Other team will likely be interested in Gonzalez, but the Red Sox could have the inside edge. The two organizations have long been friendly, and perhaps just got even friendlier with Epstein's former right hand man Jed Hoyer taking over as GM in San Diego. WEEI.com's Alex Speier wrote yesterday this development might actually make a trade more difficult, including this money quote from Epstein: "He's knows all my tricks, and I know his."
Either way, Hoyer knows the Red Sox system in and out, and knows exactly what he'd want from Epstein in trade discussions. I'd love to be able to listen in on potential trade talks between the master and his apprentice. Interesting stuff, to say the least. Based on this report, those talks could come sooner rather than later.
In any case, I want to see the Red Sox make this happen. Gonzalez is an elite middle of the order presence, and at 27 is just entering his prime as a superstar. To facilitate a trade, the Red Sox will of course have to give up quality. If that means they have to include Clay Buchholz, I don't think Epstein should hesitate.
Yes, Buchholz is only 25. Yes, Buchholz showed signs of excellence down the stretch last year and was in line to win his first playoff start before Billy Wagner and Jonathan Papelbon intervened. Yes, he could blossom into a front-line starter at a very low cost.
The operative word there is "could."
Red Sox fans who fawn over prospects need a reality check. Sure, it's tantalizing to think about how good Buchholz could be. But it's even more tantalizing to think of a Red Sox lineup that starts off with Jacoby Ellsbury, Dustin Pedroia, Victor Martinez, Kevin Youkilis, Gonzalez and Bay for 2010, with everyone besides Martinez signed beyond that. That lineup will compete with the New York Yankees for the best in baseball and wreak havoc on pitchers throughout the game.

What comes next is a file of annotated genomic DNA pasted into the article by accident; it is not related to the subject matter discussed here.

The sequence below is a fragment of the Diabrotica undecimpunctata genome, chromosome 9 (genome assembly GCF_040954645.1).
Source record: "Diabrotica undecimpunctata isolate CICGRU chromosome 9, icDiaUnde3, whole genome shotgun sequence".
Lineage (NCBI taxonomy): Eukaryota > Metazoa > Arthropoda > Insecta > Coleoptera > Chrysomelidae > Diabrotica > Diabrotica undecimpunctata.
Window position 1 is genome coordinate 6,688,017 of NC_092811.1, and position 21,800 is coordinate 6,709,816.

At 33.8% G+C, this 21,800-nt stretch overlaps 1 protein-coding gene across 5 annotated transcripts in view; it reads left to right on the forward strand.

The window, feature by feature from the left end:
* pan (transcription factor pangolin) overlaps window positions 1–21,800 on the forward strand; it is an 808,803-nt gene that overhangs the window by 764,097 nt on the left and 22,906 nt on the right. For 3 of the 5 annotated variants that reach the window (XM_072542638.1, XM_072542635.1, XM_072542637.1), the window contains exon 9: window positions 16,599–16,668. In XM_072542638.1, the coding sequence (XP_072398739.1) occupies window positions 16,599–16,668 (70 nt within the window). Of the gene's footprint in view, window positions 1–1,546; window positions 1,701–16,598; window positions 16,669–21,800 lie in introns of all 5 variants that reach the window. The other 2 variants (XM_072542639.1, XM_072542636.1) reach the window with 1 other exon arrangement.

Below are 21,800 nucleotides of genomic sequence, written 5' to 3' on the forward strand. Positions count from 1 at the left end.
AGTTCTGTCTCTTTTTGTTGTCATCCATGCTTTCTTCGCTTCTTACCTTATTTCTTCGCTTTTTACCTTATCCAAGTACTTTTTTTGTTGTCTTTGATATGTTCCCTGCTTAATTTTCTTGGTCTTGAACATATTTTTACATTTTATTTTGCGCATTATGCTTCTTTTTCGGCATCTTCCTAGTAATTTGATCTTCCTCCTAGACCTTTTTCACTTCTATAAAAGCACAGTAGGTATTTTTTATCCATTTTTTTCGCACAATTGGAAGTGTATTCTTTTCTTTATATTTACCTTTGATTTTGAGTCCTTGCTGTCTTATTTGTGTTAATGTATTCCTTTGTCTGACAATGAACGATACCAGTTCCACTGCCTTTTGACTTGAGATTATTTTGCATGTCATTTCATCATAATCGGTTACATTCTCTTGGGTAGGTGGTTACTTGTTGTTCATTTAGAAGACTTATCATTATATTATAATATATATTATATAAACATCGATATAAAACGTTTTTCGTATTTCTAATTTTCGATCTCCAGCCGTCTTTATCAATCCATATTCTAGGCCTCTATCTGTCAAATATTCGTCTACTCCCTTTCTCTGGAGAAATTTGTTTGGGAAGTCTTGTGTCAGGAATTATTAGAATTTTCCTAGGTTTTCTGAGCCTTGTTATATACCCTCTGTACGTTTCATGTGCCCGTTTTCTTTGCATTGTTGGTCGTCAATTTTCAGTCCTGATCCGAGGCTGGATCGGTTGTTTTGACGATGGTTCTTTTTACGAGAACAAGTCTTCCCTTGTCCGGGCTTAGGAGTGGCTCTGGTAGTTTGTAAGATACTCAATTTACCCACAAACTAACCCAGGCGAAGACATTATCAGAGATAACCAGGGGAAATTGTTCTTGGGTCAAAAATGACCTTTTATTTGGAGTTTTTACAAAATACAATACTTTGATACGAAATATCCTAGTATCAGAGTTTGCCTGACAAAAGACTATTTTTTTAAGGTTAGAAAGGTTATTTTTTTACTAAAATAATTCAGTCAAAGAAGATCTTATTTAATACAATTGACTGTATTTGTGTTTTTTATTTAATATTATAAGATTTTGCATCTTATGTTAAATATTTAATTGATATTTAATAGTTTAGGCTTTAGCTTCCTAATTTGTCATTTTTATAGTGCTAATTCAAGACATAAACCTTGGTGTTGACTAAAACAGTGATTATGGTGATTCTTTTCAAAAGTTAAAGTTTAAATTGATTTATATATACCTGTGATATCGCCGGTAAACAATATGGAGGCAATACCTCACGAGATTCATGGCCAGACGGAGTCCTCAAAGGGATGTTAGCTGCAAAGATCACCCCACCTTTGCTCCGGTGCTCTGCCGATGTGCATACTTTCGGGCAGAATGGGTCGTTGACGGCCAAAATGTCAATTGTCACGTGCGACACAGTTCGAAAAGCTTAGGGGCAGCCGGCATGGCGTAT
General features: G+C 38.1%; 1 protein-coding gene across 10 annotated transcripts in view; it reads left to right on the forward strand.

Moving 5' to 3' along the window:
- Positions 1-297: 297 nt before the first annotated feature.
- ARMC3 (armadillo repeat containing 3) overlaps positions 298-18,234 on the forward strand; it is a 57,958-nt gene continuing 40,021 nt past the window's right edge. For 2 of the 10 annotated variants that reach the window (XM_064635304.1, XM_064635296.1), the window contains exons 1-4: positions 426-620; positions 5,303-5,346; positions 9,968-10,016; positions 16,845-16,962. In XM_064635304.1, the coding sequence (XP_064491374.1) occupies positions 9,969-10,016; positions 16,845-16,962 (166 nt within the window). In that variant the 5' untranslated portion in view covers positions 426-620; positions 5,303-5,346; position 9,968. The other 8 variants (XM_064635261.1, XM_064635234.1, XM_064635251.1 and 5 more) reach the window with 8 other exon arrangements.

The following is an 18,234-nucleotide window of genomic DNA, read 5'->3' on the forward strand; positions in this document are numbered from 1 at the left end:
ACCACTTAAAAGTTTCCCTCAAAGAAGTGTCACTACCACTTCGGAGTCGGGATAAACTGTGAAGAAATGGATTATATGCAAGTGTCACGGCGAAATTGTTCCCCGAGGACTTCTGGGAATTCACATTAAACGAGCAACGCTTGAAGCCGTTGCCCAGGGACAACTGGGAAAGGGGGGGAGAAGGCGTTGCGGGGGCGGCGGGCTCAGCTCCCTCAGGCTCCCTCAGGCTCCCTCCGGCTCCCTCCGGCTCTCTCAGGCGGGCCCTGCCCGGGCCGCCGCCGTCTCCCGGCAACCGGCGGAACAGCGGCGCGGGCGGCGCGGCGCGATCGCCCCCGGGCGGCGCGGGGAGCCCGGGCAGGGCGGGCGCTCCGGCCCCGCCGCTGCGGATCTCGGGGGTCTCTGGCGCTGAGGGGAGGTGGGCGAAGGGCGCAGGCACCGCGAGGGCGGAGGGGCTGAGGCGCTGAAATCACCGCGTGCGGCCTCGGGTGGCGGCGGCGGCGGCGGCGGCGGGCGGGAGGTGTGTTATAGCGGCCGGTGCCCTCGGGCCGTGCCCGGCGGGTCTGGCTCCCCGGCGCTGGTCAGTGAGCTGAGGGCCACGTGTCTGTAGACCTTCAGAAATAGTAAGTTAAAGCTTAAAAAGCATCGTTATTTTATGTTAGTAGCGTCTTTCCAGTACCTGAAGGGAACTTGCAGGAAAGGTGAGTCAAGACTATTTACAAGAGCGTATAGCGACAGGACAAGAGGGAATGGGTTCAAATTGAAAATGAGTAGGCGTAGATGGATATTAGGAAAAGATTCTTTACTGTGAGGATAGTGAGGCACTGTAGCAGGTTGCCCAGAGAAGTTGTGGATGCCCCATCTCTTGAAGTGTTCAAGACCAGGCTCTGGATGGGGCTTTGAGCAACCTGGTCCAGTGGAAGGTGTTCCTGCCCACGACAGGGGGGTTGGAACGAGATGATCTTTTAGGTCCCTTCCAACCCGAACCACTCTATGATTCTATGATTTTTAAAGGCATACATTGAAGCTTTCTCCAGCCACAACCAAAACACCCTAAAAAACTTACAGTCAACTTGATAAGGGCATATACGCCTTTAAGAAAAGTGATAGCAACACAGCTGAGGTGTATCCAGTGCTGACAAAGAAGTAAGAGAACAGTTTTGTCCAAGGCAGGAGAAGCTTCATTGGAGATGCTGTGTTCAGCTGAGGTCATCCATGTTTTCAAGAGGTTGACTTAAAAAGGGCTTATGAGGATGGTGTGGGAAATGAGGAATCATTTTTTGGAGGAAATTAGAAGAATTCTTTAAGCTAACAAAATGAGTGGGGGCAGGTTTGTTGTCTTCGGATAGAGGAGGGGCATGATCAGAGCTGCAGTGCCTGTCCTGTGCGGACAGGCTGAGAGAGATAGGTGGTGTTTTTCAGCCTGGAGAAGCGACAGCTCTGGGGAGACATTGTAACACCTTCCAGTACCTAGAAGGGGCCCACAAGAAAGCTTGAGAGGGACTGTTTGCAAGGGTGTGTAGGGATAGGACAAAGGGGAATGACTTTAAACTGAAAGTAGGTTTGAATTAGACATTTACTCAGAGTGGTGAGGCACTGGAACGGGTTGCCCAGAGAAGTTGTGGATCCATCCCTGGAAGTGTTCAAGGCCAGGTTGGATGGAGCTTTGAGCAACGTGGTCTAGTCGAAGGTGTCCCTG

So if the only thing keeping the Red Sox from assembling that lineup is including a 25-year-old starter who might be a very good major league pitcher in the trade, I'd like to think that's a relatively easy decision for Epstein. The trade would include Buchholz, Lars Anderson, and probably three other prospects, at least one of whom would project as a major league starter. I'm not sure who that would be, but I'd think Hoyer knows one or two potentials. Daniel Bard should be left out of discussions unless a deal lands the Red Sox Heath Bell, a proven big league closer.
A trade for Gonzalez would put the Red Sox in position to address at lot of other needs. By adding such a big bat, the team could afford to go with a low-cost stopgap at shortstop to accompany Jed Lowrie (maybe a return engagement for Alex Cora?). They'll be more inclined to deal Casey Kotchman for a reliever. They would have to trade either Mike Lowell or David Ortiz, with Lowell the likelier candidate. Philadelphia nearly signed Lowell in 2007, so perhaps Epstein could deal him there and eat some salary.
They'll announce, by trading Buchholz, that they have every confidence in Daisuke Matsuzaka's conditioning and that he will return to his pre-2009 form as a consistent third starter. Remember, Buchholz might not have gotten his opportunity had Dice-K not struggled so much early on.